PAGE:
While stocks have been rallying lately, the big investing story these days may be corporate bonds, where soaring yields are drawing strong interest.
Many corporate bonds, particularly those in the financial field, are offering double-digit yields, while the Dow Jones Corporate Bond Index is just above 7 percent. The gaudy yields are a strong enticement even though the threat of defaults makes the bonds highly risky.
"Credit markets aren't working properly so investors don't want to take the risk. To attract investors they have to keep pushing up the yield," says Heater Errigo, managing director at Lynx Investment Advisory in Washington, D.C. "At some point the yield spreads have to narrow back in ... but right now it's a great opportunity. You can buy some high-quality corporate bonds that can give you some great yields."
Spreads between corporate bonds and Treasurys have hit about 4 percentage points, a trend stimulated both by a rush to the safety of government issues and a drop in demand for corporates on fear that the companies issuing them may not make good on their debt.
At the same time, the surge in stocks, while pronounced, still leaves the major indexes well off their highs for 2009, and the past two days have seen the market wobble. That has sent investors looking for returns elsewhere.
Investors can buy bonds either directly, using a manager, or through funds, with a surge of activity particularly in exchange-traded issues. An initial direct investment into corporates usually requires at least $5,000 but the amount varies, while ETFs can be purchased as easily as stocks.
"They're always a legitimate investment opportunity. You just have to be selective at what you buy," says Dennis P. Barba Jr., professor at the Weatherhead School of Management of Case Western Reserve University. "Do some research into the company and have a reasonable sense that they're going to be solvent."
But for retail investors the calculus is difficult, and some investment pros are loathe to recommend corporates.
"For income, bonds are great, but you better know the risk factor," says Bill Walsh, president of Hennion & Walsh Asset Management in Parsippany, N.J. "If we had a client right now that has to buy corporates because they want that extra yield and understand the risk, what we would suggest is instead of taking that one corporate, use a professional manager."
Managers have taken a liking to ETFs that track the performance of indexes measuring corporate bonds.
The iShares iBoxx Investment Grade Corporate Bond (NASDAQ: LQD) fund has seen strong money flows over the past week though it is down about 7 percent for 2009.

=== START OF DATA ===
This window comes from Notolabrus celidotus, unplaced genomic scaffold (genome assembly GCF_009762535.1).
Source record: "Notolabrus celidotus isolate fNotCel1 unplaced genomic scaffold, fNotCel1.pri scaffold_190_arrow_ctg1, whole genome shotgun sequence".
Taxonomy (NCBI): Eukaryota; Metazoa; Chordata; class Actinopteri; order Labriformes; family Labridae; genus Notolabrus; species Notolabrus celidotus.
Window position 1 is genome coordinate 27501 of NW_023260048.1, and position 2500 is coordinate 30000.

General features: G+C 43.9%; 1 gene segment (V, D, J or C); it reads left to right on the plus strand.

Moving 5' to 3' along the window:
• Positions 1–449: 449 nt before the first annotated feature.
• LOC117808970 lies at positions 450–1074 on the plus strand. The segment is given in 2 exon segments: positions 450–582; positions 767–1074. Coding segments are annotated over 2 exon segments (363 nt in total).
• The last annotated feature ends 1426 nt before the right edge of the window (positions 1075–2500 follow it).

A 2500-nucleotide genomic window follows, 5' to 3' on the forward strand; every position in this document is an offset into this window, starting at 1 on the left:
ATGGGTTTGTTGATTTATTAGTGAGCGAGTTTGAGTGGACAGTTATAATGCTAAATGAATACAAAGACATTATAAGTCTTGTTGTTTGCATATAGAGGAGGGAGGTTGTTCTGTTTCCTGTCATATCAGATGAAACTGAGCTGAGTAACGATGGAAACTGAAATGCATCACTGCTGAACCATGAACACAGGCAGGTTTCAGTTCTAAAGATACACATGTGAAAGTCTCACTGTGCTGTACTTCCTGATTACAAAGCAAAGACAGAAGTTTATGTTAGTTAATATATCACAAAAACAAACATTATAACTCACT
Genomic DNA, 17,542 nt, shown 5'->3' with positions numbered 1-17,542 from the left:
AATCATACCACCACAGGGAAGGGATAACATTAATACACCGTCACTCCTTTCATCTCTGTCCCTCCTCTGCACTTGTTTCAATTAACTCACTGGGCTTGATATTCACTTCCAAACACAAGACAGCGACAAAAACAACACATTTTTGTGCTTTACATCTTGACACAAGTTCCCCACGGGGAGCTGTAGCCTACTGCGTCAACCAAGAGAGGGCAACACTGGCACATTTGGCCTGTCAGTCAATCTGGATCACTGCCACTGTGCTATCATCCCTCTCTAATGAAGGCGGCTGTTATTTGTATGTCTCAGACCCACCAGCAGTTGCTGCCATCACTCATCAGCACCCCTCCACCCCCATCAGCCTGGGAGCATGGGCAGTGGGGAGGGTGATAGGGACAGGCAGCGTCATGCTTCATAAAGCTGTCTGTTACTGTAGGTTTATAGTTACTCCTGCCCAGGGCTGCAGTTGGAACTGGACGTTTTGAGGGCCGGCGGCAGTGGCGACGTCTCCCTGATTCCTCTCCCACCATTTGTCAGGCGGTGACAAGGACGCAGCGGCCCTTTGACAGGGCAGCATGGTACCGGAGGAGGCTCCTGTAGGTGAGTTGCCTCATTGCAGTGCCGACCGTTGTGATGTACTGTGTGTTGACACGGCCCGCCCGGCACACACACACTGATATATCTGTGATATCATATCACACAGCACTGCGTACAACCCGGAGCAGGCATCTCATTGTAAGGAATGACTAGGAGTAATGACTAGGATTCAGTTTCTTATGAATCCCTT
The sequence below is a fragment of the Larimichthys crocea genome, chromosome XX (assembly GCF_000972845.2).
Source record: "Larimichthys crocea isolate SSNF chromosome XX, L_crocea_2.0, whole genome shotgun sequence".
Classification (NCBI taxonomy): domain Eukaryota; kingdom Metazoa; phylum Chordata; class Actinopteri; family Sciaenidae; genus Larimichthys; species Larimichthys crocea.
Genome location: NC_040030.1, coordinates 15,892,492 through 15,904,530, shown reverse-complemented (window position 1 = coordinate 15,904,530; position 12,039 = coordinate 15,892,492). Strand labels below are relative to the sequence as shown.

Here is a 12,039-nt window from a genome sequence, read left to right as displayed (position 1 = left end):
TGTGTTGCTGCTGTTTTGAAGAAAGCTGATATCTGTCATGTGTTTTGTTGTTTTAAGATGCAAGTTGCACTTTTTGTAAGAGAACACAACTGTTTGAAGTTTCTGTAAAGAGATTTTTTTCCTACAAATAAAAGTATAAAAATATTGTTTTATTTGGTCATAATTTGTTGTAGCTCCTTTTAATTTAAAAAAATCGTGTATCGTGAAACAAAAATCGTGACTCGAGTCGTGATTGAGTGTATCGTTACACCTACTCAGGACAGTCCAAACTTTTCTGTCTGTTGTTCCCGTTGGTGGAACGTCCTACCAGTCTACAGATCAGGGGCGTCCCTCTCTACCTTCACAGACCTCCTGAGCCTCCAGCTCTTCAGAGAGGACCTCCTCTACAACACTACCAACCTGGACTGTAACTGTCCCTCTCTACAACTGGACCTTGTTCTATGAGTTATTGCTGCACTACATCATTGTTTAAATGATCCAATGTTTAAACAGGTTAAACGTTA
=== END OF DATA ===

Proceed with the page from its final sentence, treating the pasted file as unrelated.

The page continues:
Another of the more popular ETFs for the group, the iBoxx High Yield Corporate Bond (NYSE Arca: HYG), is off nearly 8 percent this year but has gained about 12 percent in the past two weeks.
Another of the more actively traded ETFs in the group is the SPDR Barclays Capital High Yield Bond (NASDAQ: JNK), which also has gained 12 percent since March 9.
Enthusiasm From Money Managers
Indeed, the demand for corporates is on the brink of bullishness.
The Investment Manager Outlook, a quarterly survey of investment pros conducted by Tacoma, Wash.-based money manager Russell Investments, found 67 percent of managers bullish on corporate bonds and 61 percent bullish on high-yield bonds in general. Both categories were more popular than stocks.
"In this environment of caution and realism, managers are finding opportunity in spreads between high-quality corporate bonds and Treasurys that are at historic levels," Erik Ristuben, Russell's chief investment officer, said in a statement.
"Managers also see attractiveness in high-yield bonds, which may constitute a very good value compared with a possibly even more volatile equities market, especially for those managers who can discriminate and effectively pick the winners."
To be sure, the other end of the double-edged sword in the corporate yield surge is an uncertainty over the future of equities.
Stocks have staged an impressive rally this week, but the Dow industrials are still 13 percent below their January peak after the post-election rally.
Investors are pricing in a five-year default rate of 40 percent for corporates, according to Deutsche Bank, indicating that a sustained run higher in stocks could be difficult amid all the troubles companies will be facing in the days ahead. The number also serves as reminder of how important it is to pick the right bonds.
"A trend upward is not going to happen until the corporate market goes back to normal," Lynx's Errigo says. "We have to have lending go back to a normal level before the equity markets are going to have a sustained rally. It's definitely a reflection of the uncertainty in equity markets out there."
The Russell survey also has found sentiment declining for stocks, even though a 57 percent majority still finds the market underpriced.
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"Managers want to know that the economy is functioning properly again and believe that the credit situation is the key to understanding when the economy and markets are set to recover," Ristuben said.
Until the equity markets stabilize, investors will have to decide just how much risk they're willing to take. Those with a high appetite could find a nice reward in corporate bonds.
"My discussion with the retail investor would be: Do you know the risk and do you want that risk, and if you do is there a way to diversify that risk?" Walsh says. "I don't know if I believe the reward is worth the risk at this point for an individual investor."
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